My neighbour is more serious into beekeeping and he gets selected queens from time to time. Most of these breeds are so pacific that you could open their hive in your underwear!
We gave him a small swarm this year and he raised his eyebrow at how "lively" they were (euphemistic for stingy).

We had bad luck with our bees this year and it is even unlikely that the current hive will overwinter, but over the past years we had no problem at all with stings. The openings of the hive face towards the shed so they have to fly up and high over our and the neighbour's yard.

Two years ago I have experienced some issues with high varroa pressure (in spite of treating them) which resulted in bees with deformed wings which crawled in the grass. So this was a potential danger when running around barefoot.
 
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I find I have to be within 40 ft to see any change in activity.   I suspect I would be reasonably safe within 10ft, but not on an ongoing basis.
 
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Alder, I think John has a good point about "mildly allergic". As Tel said, reactions to stings can vary and sometimes what begins as a mild reaction to a sting can escalate with the next one. It's not a big step from a swollen face to a swollen throat, and anything more than a localised reaction needs to be taken seriously. I don't want to be alarmist, but to be totally safe it might be wise to discuss an Epipen with your primary healthcare provider. Then always have it with you when you're in the garden and make sure family members know how to use it at the first sign of any lip swelling, hoarseness, or shortness of breath.
 
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Having worked with bees in many contexts for my day job, I just want to say that it's not a matter of if, but when you get stung. Bees in a small yard can be particularly grumpy if you use any power tools near them (e.g. leaf blowers, lawn mowers, line trimmers / weed whackers)--in my experience using these tools near a hive will get you stung >50% of the time, even with a bee suit on, and we keep very docile bees here. Accidentally hitting the hive with manual garden tools will also make them grumpy. I would expect to get stung in your yard at least once a year if you have a hive around and don't alter your behaviour, more if you are working the hive. Make sure to have a hive tool handy to remove the sting ASAP--this helps a lot with reducing any potential reaction by reducing the amount of venom that gets in. Do not pinch the venom sac while trying to remove the sting.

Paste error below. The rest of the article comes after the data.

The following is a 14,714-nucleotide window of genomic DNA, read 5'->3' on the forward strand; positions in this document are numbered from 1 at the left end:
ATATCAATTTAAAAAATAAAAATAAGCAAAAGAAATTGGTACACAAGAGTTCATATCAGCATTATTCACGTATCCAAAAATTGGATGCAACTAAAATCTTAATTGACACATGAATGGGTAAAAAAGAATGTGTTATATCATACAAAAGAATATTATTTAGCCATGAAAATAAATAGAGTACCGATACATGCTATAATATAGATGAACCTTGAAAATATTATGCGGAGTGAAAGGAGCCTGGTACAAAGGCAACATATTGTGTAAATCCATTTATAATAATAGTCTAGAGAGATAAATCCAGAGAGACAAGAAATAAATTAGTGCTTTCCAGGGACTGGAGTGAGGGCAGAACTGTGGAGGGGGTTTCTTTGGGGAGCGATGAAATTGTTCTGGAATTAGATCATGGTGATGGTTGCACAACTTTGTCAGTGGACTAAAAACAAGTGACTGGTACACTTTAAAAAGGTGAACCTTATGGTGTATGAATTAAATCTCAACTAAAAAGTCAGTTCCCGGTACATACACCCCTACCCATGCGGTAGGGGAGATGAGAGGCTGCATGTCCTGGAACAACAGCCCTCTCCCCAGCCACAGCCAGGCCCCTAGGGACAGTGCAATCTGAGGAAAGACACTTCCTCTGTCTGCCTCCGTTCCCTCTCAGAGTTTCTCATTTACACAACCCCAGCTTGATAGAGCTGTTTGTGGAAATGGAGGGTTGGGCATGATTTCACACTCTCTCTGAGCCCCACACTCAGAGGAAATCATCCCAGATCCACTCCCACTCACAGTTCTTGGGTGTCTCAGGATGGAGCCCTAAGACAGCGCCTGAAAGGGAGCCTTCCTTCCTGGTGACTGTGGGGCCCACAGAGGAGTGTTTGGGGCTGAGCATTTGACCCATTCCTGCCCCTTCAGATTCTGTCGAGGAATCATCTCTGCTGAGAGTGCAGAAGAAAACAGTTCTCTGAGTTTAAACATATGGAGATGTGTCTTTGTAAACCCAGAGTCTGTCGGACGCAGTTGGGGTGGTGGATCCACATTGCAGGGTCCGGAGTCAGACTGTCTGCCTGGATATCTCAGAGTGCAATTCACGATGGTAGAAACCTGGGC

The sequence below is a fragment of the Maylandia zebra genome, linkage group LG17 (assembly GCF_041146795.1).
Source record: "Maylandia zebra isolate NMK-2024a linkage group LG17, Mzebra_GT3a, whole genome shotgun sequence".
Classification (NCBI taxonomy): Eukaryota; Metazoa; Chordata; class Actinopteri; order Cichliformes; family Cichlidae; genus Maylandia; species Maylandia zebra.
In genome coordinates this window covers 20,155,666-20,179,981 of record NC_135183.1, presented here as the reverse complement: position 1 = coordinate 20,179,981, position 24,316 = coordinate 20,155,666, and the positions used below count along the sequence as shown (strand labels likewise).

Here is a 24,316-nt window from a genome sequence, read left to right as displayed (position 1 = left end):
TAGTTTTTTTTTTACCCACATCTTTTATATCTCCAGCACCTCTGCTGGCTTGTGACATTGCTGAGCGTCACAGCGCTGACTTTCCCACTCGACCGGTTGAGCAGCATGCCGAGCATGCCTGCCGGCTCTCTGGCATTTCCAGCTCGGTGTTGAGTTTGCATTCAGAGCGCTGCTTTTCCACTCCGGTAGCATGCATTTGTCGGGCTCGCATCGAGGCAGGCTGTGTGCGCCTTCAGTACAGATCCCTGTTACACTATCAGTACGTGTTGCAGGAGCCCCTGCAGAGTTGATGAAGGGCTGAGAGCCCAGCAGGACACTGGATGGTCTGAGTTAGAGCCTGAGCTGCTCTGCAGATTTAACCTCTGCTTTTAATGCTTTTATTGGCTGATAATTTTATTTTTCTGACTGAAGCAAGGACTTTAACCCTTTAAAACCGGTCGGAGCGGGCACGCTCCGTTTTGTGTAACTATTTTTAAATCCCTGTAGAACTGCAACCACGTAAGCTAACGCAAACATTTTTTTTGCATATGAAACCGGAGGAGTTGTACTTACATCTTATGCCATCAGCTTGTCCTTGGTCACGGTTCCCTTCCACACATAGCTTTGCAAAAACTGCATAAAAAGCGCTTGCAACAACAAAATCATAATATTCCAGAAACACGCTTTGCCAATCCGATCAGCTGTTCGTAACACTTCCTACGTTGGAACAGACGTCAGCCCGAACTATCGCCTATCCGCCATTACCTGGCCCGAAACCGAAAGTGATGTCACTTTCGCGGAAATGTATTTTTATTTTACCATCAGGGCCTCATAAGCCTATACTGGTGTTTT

If you have had extensive local swelling, I'd think hard about what you want to do and your tolerance for risk. Reactions can become less severe over time, remain the same, get slowly more severe, or suddenly result in anaphalaxis. I have been fortunate to have a decreasing reaction, but I have had many colleagues who experienced increasingly severe reactions, or alternate severe and moderate reactions.
 
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Something I've learned (the hard way)  about mowing around bees is to quickly make the first pass as close to the hive as needed. Then go mow somewhere else before returning near the hive for another pass. Then go away again. Gradually mow further & further away from the hive.
 
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FWIW, back when we lived in a development, I kept a hive on the 3x3' concrete pad outside the  back door into our garage.  15' from that back door was a row of trees that forced the bees to fly upward at a pretty sharp angle when they were leaving the hive (very convenient for people who walked between the hive and the trees - the bees were already above their heads.  My kids would plunk their little lawn chairs right next to the hive and watch the bees to tell me what color pollen the bees were bringing in.  I didn't even have to smoke that hive when I worked it.  The only problem with putting a hive on a concrete pad is when the weight of the hive full of honey caused the concrete pad to sink unevenly into the ground...tipping the hive forward.    But no one ever got stung there.  Eventually I added a second hive nearly 100 feet away at the very back of the property.  It had a completely different personality, and it got so hot I eventually requeened it to change the mean genes - I couldn't work that hive without completely suiting up, only opening it up between 10&3PM, and oh, yeah, smoke made it meaner.  Everyone avoided the 10' wide strip in the flyway in front of that hive after I got stung repeatedly.  Anywhere else in the yard was fine, but that hive was defensive about its home.  

What I'd say is that it is possible to have a hive in a small yard, and still work in the garden, but how well that works depends on the hive's personality.  An you will definitely want an Epi-pen just in case.  I'm NOT allergic to bee stings, but I carry a pen in my bee bucket when I'm working the bees, because enough stings at once would still be a problem... and I have after all, dropped a hive on my foot in the past.  (Fortunately I was suited up... that time).